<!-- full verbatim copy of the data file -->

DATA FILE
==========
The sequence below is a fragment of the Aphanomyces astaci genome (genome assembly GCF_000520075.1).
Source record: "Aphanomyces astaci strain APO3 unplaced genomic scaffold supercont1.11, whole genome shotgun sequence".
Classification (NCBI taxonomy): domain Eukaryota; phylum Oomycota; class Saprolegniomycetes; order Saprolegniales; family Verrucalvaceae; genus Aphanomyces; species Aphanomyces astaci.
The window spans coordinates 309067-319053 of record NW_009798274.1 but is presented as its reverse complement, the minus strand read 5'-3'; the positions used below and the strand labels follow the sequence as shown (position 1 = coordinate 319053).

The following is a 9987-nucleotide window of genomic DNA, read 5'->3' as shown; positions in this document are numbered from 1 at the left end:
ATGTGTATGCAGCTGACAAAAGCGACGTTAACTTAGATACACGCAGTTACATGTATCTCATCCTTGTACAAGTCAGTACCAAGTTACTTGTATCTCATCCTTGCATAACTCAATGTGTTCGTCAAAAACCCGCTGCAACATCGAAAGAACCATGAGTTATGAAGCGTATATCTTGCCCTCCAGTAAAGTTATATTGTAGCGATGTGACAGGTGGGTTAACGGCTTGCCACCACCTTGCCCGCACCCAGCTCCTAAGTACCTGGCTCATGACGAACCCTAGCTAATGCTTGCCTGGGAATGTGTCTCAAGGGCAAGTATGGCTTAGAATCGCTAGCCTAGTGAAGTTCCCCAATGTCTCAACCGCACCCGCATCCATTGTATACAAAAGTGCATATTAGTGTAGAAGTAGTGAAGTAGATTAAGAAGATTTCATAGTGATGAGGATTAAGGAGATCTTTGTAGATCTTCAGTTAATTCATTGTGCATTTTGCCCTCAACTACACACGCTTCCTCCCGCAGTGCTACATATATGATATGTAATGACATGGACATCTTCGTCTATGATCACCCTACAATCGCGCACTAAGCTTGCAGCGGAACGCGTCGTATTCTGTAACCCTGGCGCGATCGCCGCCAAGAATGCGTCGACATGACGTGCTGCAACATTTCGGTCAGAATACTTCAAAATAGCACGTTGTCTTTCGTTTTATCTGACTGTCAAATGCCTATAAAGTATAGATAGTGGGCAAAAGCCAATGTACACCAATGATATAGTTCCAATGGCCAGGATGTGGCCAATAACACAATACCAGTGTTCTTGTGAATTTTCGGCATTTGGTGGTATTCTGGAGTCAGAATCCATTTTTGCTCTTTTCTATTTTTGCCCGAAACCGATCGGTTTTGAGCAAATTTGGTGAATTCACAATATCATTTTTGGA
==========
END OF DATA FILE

The sequence below is a fragment of the Aphanomyces astaci genome (genome assembly GCF_000520075.1).
Source record: "Aphanomyces astaci strain APO3 unplaced genomic scaffold supercont1.11, whole genome shotgun sequence".
Classification (NCBI taxonomy): domain Eukaryota; phylum Oomycota; class Saprolegniomycetes; order Saprolegniales; family Verrucalvaceae; genus Aphanomyces; species Aphanomyces astaci.
The window spans coordinates 309067-319053 of record NW_009798274.1 but is presented as its reverse complement, the minus strand read 5'-3'; the positions used below and the strand labels follow the sequence as shown (position 1 = coordinate 319053).

The following is a 9987-nucleotide window of genomic DNA, read 5'->3' as shown; positions in this document are numbered from 1 at the left end:
ATGTGTATGCAGCTGACAAAAGCGACGTTAACTTAGATACACGCAGTTACATGTATCTCATCCTTGTACAAGTCAGTACCAAGTTACTTGTATCTCATCCTTGCATAACTCAATGTGTTCGTCAAAAACCCGCTGCAACATCGAAAGAACCATGAGTTATGAAGCGTATATCTTGCCCTCCAGTAAAGTTATATTGTAGCGATGTGACAGGTGGGTTAACGGCTTGCCACCACCTTGCCCGCACCCAGCTCCTAAGTACCTGGCTCATGACGAACCCTAGCTAATGCTTGCCTGGGAATGTGTCTCAAGGGCAAGTATGGCTTAGAATCGCTAGCCTAGTGAAGTTCCCCAATGTCTCAACCGCACCCGCATCCATTGTATACAAAAGTGCATATTAGTGTAGAAGTAGTGAAGTAGATTAAGAAGATTTCATAGTGATGAGGATTAAGGAGATCTTTGTAGATCTTCAGTTAATTCATTGTGCATTTTGCCCTCAACTACACACGCTTCCTCCCGCAGTGCTACATATATGATATGTAATGACATGGACATCTTCGTCTATGATCACCCTACAATCGCGCACTAAGCTTGCAGCGGAACGCGTCGTATTCTGTAACCCTGGCGCGATCGCCGCCAAGAATGCGTCGACATGACGTGCTGCAACATTTCGGTCAGAATACTTCAAAATAGCACGTTGTCTTTCGTTTTATCTGACTGTCAAATGCCTATAAAGTATAGATAGTGGGCAAAAGCCAATGTACACCAATGATATAGTTCCAATGGCCAGGATGTGGCCAATAACACAATACCAGTGTTCTTGTGAATTTTCGGCATTTGGTGGTATTCTGGAGTCAGAATCCATTTTTGCTCTTTTCTATTTTTGCCCGAAACCGATCGGTTTTGAGCAAATTTGGTGAATTCACAATATCATTTTTGGA